Mr. Yoemil Pinero (second from left) of Secure Solutions Inc. demonstrates the new security equipment at the GAIA. Looking on is Minister of International Business and international Transport, George Hutson, Representative of the Inter-American Development Bank, Anneke Jessen and Chief Operation Officer of the GAIA, Joseph Johnson.??
The Grantley Adams International Airport (GAIA) has stepped up its security with the acquisition of a high-tech scanning system worth some US $65,125.
The IONSCAN 500 DT Simultaneous Explosives and Narcotics Trace Detector System will allow Airport Security to simultaneously scan for traces of explosives as well as narcotics. This machine, which is currently used internationally, is a step up from the IONSCAN 400 B, which was previously used, and only allowed for single mode scanning.
The security equipment was procured through a joint Government and Inter-American Development Bank Strengthening of Airport Security Project, which also provided specialist training for some 250 airport workers in myriad areas related to airport security. Three Senior Airport Security Officers have also been trained in the use of the new equipment, to a level which enables them to train others.
In addressing a handing over and demonstration session at the GAIA, Minister of International Business and International Transport, George Hutson, stressed that while Barbados had experienced "a very low number of security incidents to date", we could not afford to be complacent, particularly given our economic dependency on tourism and international business.
??"The acquisition of this IONSCAN 500 DT Simultaneous Explosives and Narcotics Trace Detector System is a demonstration of the commitment of the Government of Barbados to the international fight against aviation terrorism and a great boost to GAIA Inc’s efforts to enhance and strengthen airport security," the Minister stated.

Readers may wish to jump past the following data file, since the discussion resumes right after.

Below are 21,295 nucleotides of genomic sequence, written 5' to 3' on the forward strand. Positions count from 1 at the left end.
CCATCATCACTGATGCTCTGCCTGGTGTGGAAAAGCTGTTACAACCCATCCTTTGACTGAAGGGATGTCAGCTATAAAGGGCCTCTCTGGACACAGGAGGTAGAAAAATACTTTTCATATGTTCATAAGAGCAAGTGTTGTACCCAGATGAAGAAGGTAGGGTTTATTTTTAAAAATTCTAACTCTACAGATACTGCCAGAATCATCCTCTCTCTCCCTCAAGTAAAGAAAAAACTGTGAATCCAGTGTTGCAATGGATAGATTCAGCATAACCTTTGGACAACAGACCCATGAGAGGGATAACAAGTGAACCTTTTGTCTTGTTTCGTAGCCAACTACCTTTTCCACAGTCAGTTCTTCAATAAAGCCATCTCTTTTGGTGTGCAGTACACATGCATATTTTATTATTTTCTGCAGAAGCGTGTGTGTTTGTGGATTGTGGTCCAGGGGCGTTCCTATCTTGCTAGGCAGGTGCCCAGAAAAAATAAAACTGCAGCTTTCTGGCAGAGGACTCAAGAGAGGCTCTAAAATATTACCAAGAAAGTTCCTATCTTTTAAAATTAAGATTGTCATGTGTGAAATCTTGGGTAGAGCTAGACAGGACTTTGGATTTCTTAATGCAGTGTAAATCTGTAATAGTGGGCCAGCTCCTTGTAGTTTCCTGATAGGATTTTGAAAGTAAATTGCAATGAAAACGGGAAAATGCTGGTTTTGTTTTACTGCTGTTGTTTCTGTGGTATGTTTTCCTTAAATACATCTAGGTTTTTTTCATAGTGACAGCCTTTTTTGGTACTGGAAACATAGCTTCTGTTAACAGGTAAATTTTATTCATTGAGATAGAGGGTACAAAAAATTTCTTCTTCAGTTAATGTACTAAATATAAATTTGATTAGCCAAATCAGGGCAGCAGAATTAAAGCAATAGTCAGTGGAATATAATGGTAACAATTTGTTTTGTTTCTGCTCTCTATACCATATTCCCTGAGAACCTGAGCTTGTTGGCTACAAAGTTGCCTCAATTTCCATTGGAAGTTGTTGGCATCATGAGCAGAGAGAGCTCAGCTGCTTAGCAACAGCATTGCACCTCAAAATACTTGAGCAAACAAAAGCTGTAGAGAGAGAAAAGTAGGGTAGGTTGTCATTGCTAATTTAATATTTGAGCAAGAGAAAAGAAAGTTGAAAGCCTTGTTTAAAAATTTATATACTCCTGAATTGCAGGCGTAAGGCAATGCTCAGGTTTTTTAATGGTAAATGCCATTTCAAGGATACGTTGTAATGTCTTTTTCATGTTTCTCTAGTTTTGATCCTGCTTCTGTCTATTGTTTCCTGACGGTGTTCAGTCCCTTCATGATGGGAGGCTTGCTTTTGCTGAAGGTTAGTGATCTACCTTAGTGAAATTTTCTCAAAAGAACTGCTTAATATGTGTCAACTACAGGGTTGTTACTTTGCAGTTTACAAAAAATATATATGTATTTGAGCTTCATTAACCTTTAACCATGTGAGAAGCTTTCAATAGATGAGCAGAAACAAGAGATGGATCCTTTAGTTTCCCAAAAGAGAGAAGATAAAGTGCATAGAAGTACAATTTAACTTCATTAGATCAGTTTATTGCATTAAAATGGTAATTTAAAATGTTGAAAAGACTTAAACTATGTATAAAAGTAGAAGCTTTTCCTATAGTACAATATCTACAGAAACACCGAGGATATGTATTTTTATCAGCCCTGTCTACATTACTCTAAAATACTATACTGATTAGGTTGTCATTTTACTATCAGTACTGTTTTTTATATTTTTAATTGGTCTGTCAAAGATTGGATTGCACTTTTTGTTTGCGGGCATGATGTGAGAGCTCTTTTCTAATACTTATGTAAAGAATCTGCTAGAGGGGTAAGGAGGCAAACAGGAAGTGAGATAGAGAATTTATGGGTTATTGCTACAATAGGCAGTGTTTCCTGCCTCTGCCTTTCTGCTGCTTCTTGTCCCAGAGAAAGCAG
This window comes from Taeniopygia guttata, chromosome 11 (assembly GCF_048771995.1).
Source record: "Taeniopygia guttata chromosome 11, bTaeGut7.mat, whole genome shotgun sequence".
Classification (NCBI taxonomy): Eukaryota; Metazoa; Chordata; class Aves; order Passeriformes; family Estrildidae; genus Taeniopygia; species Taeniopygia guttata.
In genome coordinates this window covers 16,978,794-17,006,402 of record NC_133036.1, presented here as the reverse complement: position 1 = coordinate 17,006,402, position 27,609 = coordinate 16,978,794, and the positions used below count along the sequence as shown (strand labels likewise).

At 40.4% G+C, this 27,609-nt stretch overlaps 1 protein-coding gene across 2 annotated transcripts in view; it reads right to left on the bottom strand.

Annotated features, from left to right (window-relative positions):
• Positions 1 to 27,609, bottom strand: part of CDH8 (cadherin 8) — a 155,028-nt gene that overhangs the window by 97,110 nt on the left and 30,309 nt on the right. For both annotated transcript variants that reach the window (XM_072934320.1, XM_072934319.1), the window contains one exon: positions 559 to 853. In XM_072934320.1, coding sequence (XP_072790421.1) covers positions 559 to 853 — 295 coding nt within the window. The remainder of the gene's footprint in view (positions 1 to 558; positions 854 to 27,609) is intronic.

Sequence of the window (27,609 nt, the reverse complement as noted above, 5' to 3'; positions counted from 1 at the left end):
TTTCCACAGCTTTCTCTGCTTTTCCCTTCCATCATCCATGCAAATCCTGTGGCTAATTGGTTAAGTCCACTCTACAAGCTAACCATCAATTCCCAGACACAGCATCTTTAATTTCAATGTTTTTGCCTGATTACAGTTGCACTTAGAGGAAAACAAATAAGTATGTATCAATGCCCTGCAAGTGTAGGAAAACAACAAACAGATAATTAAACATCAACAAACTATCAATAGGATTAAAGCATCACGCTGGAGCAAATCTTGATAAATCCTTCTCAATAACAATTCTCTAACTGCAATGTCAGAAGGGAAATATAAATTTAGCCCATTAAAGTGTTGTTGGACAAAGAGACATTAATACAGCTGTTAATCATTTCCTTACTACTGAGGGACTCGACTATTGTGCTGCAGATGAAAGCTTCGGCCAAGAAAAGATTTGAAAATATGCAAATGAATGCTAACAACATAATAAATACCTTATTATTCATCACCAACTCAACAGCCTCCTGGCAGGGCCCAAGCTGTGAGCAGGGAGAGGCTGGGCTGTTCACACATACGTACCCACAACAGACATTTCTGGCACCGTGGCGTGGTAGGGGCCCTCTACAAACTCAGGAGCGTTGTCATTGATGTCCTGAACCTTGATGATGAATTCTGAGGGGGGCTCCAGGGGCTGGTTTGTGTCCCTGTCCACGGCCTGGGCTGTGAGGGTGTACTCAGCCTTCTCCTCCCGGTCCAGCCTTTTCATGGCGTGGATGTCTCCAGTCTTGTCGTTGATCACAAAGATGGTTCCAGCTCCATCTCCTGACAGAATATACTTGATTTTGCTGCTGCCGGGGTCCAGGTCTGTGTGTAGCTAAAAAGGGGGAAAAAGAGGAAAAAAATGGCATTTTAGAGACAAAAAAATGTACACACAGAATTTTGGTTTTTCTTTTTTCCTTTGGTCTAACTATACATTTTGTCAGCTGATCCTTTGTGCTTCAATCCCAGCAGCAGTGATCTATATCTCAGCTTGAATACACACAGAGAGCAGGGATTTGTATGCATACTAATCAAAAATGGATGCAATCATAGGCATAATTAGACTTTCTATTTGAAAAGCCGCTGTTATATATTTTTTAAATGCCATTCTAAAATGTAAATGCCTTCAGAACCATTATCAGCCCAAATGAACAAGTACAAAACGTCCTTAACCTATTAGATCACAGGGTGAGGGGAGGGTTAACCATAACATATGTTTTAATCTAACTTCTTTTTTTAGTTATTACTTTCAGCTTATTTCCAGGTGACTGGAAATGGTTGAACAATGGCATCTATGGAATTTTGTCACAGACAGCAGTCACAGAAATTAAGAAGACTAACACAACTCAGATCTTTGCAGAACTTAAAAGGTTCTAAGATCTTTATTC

In speaking to the acquisition, Chief Operating Officer of the GAIA, Joseph Johnson maintained:?? "Even though we are confident with the systems that we have, we will always seek to improve because those persons who are our enemies will always also try to improve what they are doing to make it harder for detection."
Making it clear the GAIA would continue to seek to be "on the cutting edge and
always in the fore-front of security," Mr. Johnson did not rule out the possibility of moving towards body scanning, as was done internationally, if warranted.
"We have protocols in place with respect to the various levels of threats, when it becomes necessary, and we know that all is well with the legislation ??- once we?? need to be, we will be on the cutting edge. ????So if that means bringing that piece of equipment into Barbados we will be on the cutting edge- that’s what I will say at this particular time," he revealed.
In terms of adverse passenger response to beefed up security measures at the Airport, Mr. Johnson maintained that there were no problems to date.
??" We have protocols in place. We have the Airport Security Programme, we have the National Civil Aviation?? Security Programme; all of these determine what the Airport will do with respect to the protection of passengers.
"People that are travelling want to know that they feel safe and secure … And even though no one likes to know that they are patted down, that they have to go through all of the security checks… the thing is persons feel far more confident that these measures are being taken for their security and for their protection," he firstname.lastname@example.org